Improving Children’s Behavior

When you hear parenting advice that says, “When a child has such-and-such problem, here’s what you should do”, it implies that the problem will go away.  It sounds as if now you have the answer; all you have to do it follow that advice, and your problems will be solved.  Most parenting books or blogs don’t emphasize the slow nature of changing behavior.  It takes a long time to change!  When is the last time you accomplished your New Year’s resolutions in the first month?  More likely you are working on the same resolutions year after year!  When you try to do the right things as a parent and don’t see rapid improvement, don’t lose heart.  Have confidence in what you are doing and remember, it takes time for children to change and improve their behavior.

Think of your efforts as an investment in good behavior in the future.   And remember that as the child gets older, his behavior will naturally improve.  While you are waiting for that time, be kind; be patient with him.  Look at behavior in large, overall sweeps; don’t inspect each behavior or each day with a microscope.  Don’t get too bent out of shape about infrequent misbehaviors, or too worried about how to handle or fix one specific situation.  You won’t know exactly what to do in every situation, and that’s ok.

Raising children is like painting a landscape of a wheat field.  The individually painted stalks of wheat can be compared to interactions with a child or days spent parenting.  They don’t look like much on their own.  Even a few of them together look scraggly and small.  It takes many, many stalks of wheat to make a beautiful painting.  If a few of the stalks don’t turn out great, that’s all right.  The overall look of the painting is what matters.  It can take a long time to feel like your child’s behavior is improving, to see that big picture, but all your efforts count and help in the overall product.

Remember that a child’s behavior is molded more by positive reinforcement (noticing the good) than by negative reinforcement (reprimanding, punishments).  If there is a specific behavior you want to change in your child, sit down and write out the problem behavior and its opposite.  Then focus on complimenting the opposite! Reinforce the behavior you want.  Another strategy is to make a list of anticipated problems (things you know go wrong daily or often) and write your proactive responses to them.  Then practice them! These and other principles outlined in this blog will help guide you in your parenting.  Your child’s behavior will eventually improve, and you will have a positive relationship with him all along the way.

Parenting without Irritation

The more I learn about effective parenting (from observation and from study), the more I realize parenting without irritation is a key principle.  I used to joke with my husband that this would be the title of my parenting book, were I to write one.  As I have watched other moms that I admire, and as I’ve “experimented” with my own children, I’ve found that the most successful parents are the ones who enforce the rules, but don’t get irritated by the misbehavior. Let’s be honest, a lot of children’s behavior IS irritating.  They whine and cry and say the same things over and over and want to do things on their own and tell you that other kids have it better.  The list is endless!  But you’re not going to be an effective parent if you are consistently irritated.  So, take a deep breath and pretend you aren’t irritated.  Learn to tune out the annoying stuff and focus on the cute and good stuff. It’s really a tricky thing, though because you can disengage and not care what they are doing and not “toe the line” or enforce your rules – then you are not irritated, but you’re also not parenting effectively.  So the trick is to monitor and correct their behavior WITHOUT becoming irritated!  You say what needs to be said, “You may not drink fruit punch over the carpet,” “You need to finish your chores before playing with friends,” etc., without going on and on. Here are some tips for staying patient and not getting irritated.  See also Practice Patience.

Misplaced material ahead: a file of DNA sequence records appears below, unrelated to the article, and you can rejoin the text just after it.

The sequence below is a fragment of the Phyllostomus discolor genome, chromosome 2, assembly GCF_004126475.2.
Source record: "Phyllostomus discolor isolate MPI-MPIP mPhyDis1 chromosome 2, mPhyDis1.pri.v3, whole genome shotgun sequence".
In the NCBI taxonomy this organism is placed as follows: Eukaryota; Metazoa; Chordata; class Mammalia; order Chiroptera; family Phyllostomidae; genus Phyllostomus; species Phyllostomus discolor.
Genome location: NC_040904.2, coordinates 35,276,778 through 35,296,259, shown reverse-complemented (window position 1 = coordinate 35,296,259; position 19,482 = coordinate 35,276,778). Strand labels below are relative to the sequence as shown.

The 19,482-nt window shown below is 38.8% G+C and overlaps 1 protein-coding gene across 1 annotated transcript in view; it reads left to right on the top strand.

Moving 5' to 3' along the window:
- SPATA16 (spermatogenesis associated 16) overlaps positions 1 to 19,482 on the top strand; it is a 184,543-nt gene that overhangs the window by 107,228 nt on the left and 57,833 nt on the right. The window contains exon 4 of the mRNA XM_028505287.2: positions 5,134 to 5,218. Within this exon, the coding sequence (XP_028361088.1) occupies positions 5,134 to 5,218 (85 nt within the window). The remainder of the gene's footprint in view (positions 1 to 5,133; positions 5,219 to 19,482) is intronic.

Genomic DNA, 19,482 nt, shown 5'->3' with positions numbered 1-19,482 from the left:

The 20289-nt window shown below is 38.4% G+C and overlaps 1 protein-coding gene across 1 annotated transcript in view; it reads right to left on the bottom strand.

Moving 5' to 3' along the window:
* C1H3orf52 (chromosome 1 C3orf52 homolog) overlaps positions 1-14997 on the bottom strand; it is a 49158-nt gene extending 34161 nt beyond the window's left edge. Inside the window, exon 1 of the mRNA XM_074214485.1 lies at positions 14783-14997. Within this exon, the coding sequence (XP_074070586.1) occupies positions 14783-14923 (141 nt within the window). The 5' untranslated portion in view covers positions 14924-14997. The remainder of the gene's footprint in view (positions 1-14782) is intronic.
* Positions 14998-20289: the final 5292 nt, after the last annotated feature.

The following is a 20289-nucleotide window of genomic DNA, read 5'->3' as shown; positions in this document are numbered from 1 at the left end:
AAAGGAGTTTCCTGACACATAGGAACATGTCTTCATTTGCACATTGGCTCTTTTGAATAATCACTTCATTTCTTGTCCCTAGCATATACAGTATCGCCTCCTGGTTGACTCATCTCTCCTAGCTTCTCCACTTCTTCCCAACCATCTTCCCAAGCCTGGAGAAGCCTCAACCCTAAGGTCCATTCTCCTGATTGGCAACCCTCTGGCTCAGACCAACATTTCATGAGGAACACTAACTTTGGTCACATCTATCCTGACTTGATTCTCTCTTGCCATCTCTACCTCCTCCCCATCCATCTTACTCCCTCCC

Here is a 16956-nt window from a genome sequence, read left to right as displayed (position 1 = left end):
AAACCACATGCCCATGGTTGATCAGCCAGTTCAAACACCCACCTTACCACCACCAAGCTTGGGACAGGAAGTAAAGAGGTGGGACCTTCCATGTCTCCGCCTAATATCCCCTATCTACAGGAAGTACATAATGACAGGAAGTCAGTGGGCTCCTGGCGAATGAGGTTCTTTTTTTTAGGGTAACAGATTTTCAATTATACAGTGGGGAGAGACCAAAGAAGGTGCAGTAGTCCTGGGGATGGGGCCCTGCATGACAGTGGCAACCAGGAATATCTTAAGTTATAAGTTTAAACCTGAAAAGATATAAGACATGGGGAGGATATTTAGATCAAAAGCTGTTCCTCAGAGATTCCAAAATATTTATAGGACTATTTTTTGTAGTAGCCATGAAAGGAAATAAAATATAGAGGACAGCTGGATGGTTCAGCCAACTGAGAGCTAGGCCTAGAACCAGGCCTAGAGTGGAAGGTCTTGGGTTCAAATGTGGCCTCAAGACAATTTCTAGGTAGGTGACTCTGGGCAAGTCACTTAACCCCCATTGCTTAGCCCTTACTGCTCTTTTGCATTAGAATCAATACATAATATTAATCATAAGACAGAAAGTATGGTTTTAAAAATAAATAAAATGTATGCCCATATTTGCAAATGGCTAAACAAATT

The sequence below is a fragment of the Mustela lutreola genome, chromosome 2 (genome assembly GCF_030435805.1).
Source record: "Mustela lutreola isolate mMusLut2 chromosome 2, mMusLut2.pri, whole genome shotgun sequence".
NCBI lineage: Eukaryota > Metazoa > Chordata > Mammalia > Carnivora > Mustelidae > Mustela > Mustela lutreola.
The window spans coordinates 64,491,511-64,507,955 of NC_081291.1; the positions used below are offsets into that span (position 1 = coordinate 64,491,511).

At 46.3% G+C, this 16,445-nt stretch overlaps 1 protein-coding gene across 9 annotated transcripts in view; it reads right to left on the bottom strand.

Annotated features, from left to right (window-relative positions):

How to Avoid Becoming Irritated

1. Ignore inconsequential behavior. The majority of annoying behavior is not really “misbehavior”.  It may not be your favorite behavior, but it’s not worth it to draw attention to it (and possibly reinforce it in the process).  Let these behaviors serve as a reminder to give Positive Reinforcement.  A classic example is nose picking.  No parent wants to view this, but many have found that asking them to stop doesn’t work, or sometimes makes it worse.  The best thing to do is say nothing when he is doing it; then find a time when he is not doing it and say, “Thanks for not picking your nose while we talked!  Mommy likes that.”  This may sound a little ridiculous, but do this a few times, without sarcasm and without making a big deal of it, and you will see the behavior change. On the other hand, if you’re asking him to stop all the time you’re not only drawing his attention to it, but yours, and then you feel irritated because “he picks his nose all day long!”  Tune out the unimportant but annoying behaviors and choose to focus instead on the things the child does right.